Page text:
September 7th, 2020 by Jane Turner
Two commonly used resources in any kind of writing are your chosen Style Guide and your personal Style Sheet. This post aims to tell you more about them, and also convince you to use one!
A Style Guide is a commonly used reference of prescribed formatting of certain words, terms and structures to maintain consistency within your text, and across your brand or business.
Consistency is important for reader trust, professionalism and clarity. A Style Guide will help you achieve it.
Style Guides maintain consistency in your text and, in the case of businesses or corporations, across all published material (articles, marketing, training, websites, etc). A Style Guide should be referred to and applied to any text to be seen by the public. (I can help your business create a Style Guide. Just get in touch.)
A Style Guide is not so much to correct your grammar or punctuation – instead, it provides guidance for when many possibilities exist. For example, should you use Doctor or Dr or Dr. (with a full point/period) or doctor?
Commonly used Style Guides for authors, journalists, scientists and copywriters include:
Peer-reviewed journals and scientific publishers all have Style Guides too – and these dictate exactly how your article should be formatted, including what your citations should look like and how your graphics should be presented (see the Nature Guide for Authors or The Lancet).
The Wall Street Journal has a particularly fluid Style Guide, constantly updating itself based on current events.
A plethora of Style Guides are available. Copywriters should confirm which Style Guide they are expected to conform to, authors should decide which Style Guide they’d like to use.
If you haven’t decided on a Style Guide to use with your manuscript, let me know which country you are based and I’ll use the most common for that country.
If you’re thinking of purchasing one of these Style Guides, there’s really no need – unless you’re curious. They’re thick, weighty, and expensive.
(NHR is 464 pp, AP is 620 pp and CMoS is a staggering 1,144 pages!)
Save your money – your editor will have copies on her reference shelf.
An author’s personal Style Sheet is an easy‐to‐follow and quick‐to‐reference document, pulling all the most important stylistic editorial decisions together, in one place. It’s not as exhaustive as a Style Guide, and usually runs to about 6-8 pages.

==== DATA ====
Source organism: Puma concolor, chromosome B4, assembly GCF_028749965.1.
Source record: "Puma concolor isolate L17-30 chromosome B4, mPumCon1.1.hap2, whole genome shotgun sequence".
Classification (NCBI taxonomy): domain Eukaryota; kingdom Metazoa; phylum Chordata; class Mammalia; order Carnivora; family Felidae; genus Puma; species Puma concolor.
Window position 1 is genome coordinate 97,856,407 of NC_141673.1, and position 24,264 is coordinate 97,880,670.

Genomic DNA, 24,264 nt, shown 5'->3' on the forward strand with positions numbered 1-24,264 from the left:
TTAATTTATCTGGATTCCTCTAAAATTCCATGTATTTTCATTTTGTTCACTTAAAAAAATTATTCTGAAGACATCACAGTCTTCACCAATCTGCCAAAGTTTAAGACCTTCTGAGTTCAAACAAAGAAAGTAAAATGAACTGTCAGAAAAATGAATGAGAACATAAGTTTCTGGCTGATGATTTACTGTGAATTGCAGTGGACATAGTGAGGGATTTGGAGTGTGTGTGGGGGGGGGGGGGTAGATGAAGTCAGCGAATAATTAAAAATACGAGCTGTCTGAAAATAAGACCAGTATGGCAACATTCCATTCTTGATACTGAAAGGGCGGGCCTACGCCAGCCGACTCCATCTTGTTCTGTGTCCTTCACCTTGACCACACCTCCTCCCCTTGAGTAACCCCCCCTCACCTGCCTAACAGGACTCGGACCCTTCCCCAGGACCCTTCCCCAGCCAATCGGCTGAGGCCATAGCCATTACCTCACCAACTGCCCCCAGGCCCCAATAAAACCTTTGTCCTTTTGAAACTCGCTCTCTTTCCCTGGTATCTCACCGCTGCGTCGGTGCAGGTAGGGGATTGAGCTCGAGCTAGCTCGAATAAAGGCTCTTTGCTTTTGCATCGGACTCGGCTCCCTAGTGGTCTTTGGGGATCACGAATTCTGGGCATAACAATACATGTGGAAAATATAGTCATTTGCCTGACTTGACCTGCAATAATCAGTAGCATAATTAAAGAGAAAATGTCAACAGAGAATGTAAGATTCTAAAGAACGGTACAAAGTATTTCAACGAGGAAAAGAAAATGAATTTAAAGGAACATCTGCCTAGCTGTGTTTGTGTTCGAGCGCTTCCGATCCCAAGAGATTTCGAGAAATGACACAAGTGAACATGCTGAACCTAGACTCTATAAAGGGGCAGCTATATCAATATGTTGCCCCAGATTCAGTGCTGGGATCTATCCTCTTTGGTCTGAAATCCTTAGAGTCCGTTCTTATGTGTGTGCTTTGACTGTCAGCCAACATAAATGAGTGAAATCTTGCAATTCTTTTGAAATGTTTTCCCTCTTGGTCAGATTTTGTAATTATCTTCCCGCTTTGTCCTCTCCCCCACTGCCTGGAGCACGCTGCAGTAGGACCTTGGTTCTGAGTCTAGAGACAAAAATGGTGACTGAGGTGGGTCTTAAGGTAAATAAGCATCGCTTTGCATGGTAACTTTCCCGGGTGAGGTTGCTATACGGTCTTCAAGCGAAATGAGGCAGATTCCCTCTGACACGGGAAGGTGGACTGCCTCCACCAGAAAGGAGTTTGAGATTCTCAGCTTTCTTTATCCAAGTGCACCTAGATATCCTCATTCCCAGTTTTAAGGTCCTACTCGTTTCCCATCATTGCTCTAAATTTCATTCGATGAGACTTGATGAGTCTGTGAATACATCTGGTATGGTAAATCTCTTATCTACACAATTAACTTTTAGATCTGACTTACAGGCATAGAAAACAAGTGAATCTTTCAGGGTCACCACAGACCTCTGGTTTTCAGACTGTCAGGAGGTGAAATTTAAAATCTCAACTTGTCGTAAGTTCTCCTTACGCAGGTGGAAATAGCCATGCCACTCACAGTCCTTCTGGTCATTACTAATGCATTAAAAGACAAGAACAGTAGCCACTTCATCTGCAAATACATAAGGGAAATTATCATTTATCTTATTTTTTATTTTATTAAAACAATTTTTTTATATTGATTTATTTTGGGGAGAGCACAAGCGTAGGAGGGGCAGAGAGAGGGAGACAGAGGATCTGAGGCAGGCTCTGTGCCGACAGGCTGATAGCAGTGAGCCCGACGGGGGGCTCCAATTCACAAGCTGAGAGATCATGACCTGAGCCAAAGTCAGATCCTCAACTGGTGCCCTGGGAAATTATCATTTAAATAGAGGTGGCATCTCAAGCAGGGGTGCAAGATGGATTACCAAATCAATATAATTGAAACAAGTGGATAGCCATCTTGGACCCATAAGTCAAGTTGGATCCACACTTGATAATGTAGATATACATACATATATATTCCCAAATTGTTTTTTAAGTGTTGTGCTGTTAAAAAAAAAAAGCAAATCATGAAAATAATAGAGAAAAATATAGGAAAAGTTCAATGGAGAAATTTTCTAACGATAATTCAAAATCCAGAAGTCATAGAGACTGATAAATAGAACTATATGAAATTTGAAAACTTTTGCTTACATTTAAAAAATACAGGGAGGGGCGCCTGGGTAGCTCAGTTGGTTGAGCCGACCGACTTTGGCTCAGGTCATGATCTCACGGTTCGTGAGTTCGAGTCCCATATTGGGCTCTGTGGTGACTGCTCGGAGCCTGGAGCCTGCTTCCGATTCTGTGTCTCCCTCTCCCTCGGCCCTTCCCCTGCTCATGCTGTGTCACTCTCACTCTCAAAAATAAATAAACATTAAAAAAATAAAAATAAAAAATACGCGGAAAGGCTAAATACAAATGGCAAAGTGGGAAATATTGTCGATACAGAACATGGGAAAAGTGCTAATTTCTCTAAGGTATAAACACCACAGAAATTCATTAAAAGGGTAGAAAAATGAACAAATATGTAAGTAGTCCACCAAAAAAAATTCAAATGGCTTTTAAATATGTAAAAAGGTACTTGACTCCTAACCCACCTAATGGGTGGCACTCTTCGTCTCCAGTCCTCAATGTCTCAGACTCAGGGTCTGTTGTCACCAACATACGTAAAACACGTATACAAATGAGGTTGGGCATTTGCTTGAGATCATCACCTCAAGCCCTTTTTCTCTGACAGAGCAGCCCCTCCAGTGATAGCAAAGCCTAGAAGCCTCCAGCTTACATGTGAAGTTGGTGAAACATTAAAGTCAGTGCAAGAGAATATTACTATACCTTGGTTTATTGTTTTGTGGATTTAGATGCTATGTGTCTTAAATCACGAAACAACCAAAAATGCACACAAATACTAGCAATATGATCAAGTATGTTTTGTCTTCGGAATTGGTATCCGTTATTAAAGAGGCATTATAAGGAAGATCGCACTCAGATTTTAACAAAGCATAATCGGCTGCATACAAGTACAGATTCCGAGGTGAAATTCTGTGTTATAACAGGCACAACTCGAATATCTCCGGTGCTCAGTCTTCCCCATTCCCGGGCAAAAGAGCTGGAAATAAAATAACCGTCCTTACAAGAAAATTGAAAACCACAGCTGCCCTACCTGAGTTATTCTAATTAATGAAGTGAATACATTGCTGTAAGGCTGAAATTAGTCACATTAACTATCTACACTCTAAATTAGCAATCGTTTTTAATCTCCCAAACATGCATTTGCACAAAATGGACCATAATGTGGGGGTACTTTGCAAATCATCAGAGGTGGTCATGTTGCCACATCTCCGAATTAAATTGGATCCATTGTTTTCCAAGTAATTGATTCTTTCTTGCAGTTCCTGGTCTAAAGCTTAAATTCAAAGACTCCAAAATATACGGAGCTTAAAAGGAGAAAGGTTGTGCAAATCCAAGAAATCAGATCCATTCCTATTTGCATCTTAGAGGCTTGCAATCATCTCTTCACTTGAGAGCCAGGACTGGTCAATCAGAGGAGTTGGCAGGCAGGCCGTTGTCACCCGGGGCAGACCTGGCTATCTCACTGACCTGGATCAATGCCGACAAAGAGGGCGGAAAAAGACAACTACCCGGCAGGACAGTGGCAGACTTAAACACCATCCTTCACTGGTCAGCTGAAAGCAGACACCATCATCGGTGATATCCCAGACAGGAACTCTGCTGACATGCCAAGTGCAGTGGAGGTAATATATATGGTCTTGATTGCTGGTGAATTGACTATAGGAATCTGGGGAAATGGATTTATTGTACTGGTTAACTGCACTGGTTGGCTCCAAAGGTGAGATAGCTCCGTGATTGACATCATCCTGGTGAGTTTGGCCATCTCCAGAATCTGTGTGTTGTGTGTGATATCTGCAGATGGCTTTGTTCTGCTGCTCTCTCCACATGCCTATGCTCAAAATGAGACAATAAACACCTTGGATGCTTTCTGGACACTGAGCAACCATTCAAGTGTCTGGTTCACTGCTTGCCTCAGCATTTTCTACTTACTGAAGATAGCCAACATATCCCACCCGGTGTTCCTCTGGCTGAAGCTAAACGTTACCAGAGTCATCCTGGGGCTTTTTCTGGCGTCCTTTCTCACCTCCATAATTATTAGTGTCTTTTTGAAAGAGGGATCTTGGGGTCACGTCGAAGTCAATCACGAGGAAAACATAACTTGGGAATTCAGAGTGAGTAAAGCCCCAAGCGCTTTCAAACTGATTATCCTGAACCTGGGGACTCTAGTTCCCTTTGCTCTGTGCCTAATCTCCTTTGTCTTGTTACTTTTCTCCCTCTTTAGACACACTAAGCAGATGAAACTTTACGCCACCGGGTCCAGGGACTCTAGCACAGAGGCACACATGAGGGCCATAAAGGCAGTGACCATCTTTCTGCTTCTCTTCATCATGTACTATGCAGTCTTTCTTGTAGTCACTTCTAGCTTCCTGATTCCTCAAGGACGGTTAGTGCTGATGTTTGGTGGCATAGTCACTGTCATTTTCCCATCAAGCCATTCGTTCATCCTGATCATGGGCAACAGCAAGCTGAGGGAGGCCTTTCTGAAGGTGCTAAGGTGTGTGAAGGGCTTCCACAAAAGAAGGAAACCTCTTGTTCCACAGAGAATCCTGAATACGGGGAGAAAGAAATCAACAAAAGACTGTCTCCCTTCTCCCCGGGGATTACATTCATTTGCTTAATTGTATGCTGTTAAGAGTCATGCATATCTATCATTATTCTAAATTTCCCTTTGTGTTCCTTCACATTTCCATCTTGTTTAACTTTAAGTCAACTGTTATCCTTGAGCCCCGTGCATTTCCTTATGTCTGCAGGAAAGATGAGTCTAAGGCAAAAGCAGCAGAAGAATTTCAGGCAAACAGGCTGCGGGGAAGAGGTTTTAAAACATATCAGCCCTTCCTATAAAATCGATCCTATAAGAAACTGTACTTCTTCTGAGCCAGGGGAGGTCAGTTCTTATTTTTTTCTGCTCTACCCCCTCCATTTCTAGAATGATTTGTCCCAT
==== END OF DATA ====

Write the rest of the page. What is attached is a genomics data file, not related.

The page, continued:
A Style Sheet helps me, as your editor, professionalise your work to industry‐recognised standards. It will show you why I’ve made certain edits in your manuscript without me having to explain each change.
It also helps you, the author, remain consistent when writing further books in the same series, when you review your manuscript, or when you move to proofreading. Your proofreader will appreciate having a copy of your Style Sheet to ensure they don’t inadvertently change things!
As an Author, a Style Sheet can contain anything you like; details about your characters, locations within the story, particular spellings of invented devices/nations/peoples etc. Believe me, readers WILL notice if you get it wrong…
If you don’t already have a Style Sheet for your manuscript, I’ll create one for you during your edit. You’ll receive it along with your edited manuscript.
For editorial purposes, a Style Sheet will contain which Style Guide your manuscript is using and detail on specific decisions on grammar, punctuation and formatting. It will also outline any specific formats used for special text (e.g. character thoughts), how you treat abbreviations, any specific dialogue quirks of characters, etc.
Each stylistic decision will be noted and logged on the Style Sheet, depending on which you use in your text. Your Style Sheet will also include specific spellings, detail on characters and locations – anything required to maintain consistency.
Here’s a snippet of my style sheet template. This one is based on New Hart’s Rules: